On Thursday, President TrumpDonald TrumpCapitol fencing starts coming down after 'Justice for J6' rally Netanyahu suggests Biden fell asleep in meeting with Israeli PM Aides try to keep Biden away from unscripted events or long interviews, book claims MORE’s nominee to lead the IRS is heading before Congress, where he will face tough questions on the agency’s top challenges.
The nomination of Chuck Rettig, a Beverly Hills, Calif., tax lawyer, comes at a critical moment for the IRS, which is tasked with implementing the new Republican tax law and needs to quickly modernize its technology.
Trump nominated Rettig in February, and the Senate Finance Committee, after a four-month wait, will finally have the chance to question him about the major issues facing the agency and about his professional background, which differs from recent IRS chiefs.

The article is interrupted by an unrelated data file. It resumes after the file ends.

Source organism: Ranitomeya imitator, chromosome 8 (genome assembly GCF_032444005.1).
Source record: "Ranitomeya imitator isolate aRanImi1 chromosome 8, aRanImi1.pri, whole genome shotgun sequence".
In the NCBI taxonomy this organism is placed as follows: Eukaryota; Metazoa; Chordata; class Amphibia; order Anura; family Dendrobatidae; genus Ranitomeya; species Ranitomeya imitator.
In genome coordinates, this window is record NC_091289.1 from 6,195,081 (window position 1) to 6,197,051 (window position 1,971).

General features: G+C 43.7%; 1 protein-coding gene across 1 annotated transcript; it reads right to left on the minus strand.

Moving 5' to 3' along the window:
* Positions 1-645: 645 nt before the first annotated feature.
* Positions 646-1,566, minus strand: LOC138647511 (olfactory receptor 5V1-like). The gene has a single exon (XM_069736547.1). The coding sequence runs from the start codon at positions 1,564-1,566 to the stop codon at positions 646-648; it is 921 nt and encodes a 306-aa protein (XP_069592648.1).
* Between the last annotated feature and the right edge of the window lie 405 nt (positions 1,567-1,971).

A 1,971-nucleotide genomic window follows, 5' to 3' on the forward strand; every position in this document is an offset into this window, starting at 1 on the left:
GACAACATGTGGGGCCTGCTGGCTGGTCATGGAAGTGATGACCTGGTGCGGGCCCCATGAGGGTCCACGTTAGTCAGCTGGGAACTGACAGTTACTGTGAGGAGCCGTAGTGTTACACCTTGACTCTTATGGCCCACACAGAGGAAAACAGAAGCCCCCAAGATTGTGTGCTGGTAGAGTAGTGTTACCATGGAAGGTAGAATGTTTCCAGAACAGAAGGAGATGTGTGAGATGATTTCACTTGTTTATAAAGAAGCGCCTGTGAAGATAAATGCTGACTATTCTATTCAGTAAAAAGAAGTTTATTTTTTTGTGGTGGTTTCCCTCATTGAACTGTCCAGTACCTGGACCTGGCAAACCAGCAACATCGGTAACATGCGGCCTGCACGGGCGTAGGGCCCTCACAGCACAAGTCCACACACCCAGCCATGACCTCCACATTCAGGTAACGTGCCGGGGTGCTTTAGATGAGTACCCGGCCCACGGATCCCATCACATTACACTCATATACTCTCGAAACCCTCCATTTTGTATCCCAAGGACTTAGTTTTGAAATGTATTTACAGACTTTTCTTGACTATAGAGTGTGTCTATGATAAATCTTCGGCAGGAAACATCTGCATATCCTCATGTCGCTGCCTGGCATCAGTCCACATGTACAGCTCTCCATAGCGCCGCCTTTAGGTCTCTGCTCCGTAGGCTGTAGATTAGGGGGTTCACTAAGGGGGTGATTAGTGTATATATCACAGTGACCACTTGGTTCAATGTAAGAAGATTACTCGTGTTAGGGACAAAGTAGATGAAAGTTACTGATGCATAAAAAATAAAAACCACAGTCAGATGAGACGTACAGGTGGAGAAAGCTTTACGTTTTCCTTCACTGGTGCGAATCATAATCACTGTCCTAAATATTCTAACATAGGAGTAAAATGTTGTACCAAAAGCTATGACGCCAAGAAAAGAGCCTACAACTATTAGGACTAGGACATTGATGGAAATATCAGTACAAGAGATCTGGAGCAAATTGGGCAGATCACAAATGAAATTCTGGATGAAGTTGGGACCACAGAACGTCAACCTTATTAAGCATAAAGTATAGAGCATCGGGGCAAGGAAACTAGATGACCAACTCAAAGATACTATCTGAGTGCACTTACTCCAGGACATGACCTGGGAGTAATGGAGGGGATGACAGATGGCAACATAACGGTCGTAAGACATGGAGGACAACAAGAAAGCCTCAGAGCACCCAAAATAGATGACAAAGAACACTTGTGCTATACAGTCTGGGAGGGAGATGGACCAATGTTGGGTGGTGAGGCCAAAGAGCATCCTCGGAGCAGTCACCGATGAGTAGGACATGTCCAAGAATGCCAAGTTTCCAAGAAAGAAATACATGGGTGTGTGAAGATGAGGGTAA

Democrats have been critical of the tax law and many of Trump’s nominees, and will want to ensure that Rettig leads the IRS in a nonpolitical manner.
Still, Rettig is expected to be confirmed, and may even get bipartisan support.
“I think he’ll get confirmed. I hope so. It’s a very important position, and I hope and wish him the very best,” Finance Committee Chairman Orrin HatchOrrin Grant HatchCongress, stop holding 'Dreamers' hostage Drug prices are declining amid inflation fears The national action imperative to achieve 30 by 30 MORE (R-Utah) told The Hill on Tuesday.
If Rettig is confirmed, he will be the first IRS permanent commissioner appointed by Trump. Rettig has been nominated to fill the remainder of a five-year term that ends in November 2022.